Newcastle Canterbury Train
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The north east city of Newcastle upon Tyne still retains its medieval street layout, and its narrow alleys are perhaps most prevalent around the riverside area of the city. Stairs from the riverside to higher parts of the city centre and the Castle Keep, which were originally recorded in the 14th century, still remain.
To the north west of the city centre is Leazes Park which was established in 1873 following a petition by local residents to have access to some open spaces for health and recreation. Just outside the park is St James' Park football stadium, home to Newcastle United Football Club. The stadium, which has a capacity of just over 52,000, dominates the view of the city from all directions. Another green space enjoyed by residents and visitors alike is Town Moor which is located to the north of the city centre. It is larger than London's Hyde Park and Hampstead Heath combined. In the south eastern corner of the city is Exhibition Park, which contains the only remaining pavilion from the North East Coast Exhibition of 1929. Since the 1970s this has housed the Newcastle Military Vehicle Museum although this is now closed.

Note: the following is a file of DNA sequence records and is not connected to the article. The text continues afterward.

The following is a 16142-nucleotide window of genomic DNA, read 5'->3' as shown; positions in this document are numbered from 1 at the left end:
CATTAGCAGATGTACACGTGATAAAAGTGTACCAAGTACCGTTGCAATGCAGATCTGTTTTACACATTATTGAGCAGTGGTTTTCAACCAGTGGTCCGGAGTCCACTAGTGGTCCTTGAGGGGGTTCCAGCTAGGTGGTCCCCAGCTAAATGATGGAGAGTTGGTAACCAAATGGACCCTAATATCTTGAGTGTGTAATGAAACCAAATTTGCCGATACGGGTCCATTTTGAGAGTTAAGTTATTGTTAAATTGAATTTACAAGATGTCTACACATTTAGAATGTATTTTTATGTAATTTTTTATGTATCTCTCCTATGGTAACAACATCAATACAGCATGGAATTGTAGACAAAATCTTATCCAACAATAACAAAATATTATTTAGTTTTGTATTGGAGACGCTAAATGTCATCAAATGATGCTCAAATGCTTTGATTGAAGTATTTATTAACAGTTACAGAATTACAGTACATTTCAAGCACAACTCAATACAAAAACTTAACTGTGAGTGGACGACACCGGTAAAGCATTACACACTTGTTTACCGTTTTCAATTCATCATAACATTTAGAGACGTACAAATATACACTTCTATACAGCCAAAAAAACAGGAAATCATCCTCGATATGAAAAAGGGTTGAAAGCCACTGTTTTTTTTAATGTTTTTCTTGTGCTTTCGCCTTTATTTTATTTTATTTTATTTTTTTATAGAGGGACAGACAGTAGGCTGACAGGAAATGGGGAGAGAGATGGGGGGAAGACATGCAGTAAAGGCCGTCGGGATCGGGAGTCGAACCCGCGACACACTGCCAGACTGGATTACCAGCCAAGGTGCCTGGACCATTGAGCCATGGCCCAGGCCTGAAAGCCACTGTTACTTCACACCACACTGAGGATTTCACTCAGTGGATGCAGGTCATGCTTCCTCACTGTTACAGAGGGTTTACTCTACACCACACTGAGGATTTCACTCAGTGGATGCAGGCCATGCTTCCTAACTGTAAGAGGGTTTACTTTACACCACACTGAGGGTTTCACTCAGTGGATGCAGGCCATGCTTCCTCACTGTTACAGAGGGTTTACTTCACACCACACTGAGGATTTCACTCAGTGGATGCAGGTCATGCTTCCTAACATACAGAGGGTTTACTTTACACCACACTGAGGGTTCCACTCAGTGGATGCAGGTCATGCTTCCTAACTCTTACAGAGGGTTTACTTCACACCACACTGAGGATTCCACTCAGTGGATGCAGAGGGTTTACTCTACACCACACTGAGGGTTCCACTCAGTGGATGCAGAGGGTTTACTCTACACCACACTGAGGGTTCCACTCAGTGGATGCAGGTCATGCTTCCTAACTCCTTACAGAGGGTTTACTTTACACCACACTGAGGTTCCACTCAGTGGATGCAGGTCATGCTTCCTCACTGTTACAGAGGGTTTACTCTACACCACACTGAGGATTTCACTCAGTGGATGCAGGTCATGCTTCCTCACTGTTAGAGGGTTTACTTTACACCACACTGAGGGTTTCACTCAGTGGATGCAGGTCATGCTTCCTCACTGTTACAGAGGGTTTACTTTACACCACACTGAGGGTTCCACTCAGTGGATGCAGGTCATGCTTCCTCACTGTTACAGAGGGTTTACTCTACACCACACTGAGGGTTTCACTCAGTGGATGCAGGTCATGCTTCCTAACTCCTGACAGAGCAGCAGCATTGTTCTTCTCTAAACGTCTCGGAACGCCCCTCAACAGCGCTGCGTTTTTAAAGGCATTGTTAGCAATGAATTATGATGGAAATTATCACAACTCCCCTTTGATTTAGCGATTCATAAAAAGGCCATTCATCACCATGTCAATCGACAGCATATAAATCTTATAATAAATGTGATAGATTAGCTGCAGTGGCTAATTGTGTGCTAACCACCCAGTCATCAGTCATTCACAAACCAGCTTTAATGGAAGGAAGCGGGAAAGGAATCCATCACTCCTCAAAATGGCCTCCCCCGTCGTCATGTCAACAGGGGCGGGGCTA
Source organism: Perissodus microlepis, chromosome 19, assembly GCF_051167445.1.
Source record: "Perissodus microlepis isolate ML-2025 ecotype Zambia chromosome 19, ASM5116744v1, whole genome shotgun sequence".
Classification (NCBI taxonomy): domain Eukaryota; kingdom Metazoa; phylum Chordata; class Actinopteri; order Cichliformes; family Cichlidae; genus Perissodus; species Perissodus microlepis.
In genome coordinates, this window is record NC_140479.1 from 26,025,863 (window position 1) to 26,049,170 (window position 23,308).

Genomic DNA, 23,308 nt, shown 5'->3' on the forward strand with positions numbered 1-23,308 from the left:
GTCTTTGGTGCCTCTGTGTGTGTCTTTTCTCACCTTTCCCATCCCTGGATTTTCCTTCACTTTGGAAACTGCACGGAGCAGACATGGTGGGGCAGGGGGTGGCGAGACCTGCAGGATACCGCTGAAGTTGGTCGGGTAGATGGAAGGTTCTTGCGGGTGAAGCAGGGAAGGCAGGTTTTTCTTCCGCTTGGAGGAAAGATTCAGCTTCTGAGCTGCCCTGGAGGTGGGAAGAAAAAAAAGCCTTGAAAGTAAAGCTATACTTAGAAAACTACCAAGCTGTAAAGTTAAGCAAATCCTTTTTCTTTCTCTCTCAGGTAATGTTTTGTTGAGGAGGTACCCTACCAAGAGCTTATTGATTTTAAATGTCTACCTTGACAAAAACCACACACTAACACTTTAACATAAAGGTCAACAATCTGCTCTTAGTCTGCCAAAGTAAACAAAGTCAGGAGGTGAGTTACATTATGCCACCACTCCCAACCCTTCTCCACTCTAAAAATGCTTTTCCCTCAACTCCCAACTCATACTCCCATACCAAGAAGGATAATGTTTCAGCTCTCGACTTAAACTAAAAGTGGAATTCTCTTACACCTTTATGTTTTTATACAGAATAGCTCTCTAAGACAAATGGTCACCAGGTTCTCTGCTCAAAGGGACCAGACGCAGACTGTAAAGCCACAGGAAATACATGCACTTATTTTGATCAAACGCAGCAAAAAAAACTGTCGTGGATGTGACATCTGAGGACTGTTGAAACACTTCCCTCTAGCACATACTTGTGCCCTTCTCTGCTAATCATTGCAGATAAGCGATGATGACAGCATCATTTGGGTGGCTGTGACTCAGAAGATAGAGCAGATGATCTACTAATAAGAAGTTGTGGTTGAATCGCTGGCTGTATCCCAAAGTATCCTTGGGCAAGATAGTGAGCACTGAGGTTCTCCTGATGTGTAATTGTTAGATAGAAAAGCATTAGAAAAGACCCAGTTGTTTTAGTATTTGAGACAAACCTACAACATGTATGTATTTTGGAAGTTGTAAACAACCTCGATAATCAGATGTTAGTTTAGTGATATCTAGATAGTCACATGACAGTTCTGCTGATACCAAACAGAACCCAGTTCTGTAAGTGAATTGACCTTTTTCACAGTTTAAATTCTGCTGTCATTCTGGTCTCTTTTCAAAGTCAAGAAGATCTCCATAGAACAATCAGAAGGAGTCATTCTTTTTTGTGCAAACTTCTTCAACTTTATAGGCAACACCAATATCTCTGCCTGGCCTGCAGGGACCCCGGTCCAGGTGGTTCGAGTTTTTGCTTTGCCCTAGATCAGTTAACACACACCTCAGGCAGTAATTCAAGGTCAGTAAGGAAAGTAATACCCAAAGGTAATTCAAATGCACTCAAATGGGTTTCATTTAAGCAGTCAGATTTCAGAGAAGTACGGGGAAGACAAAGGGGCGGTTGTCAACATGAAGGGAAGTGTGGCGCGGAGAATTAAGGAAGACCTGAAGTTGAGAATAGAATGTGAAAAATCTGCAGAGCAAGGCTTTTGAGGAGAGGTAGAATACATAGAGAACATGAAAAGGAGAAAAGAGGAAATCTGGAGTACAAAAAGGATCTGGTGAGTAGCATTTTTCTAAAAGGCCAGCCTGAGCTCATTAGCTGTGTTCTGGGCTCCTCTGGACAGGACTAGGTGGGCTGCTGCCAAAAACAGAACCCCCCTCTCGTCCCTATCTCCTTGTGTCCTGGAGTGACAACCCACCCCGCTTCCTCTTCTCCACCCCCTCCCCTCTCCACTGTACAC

Located in the south east of England in the county of Kent, Canterbury is an historic city with its cathedral being the centre of the world wide Anglican Church. The cathedral, the oldest in England, dominates the city's skyline but there is more to Canterbury than its cathedral. The ancient ruins of St Augustine's Abbey and St martin's Church form Canterbury's UNESCO World Heritage Site. Canterbury is a small city and is best explored on foot. Walking trails or guided walks will help you make the most of your time here and to enjoy the winding lanes and streets, all with their own unique identity. Alternatively you may wish to relax and absorb the wonder of the city with a boat trip along the River Stour where will be able to appreciate Canterbury's finest and historical architecture set against outstanding, scenic views. The crystal clear waters of the Stour offer a home to ducks, swans, fish and other wildlife while the river banks have an array of bending willow trees and wild flowers. North of the city is the award winning Crab and Winkle Way which is mostly a traffic free, seven mile cycling and walking route based on an old railway line running between Canterbury and Whitstable. It's safe for children and provides a perfect place to picnic along the way in the heart of one of England's oldest forests.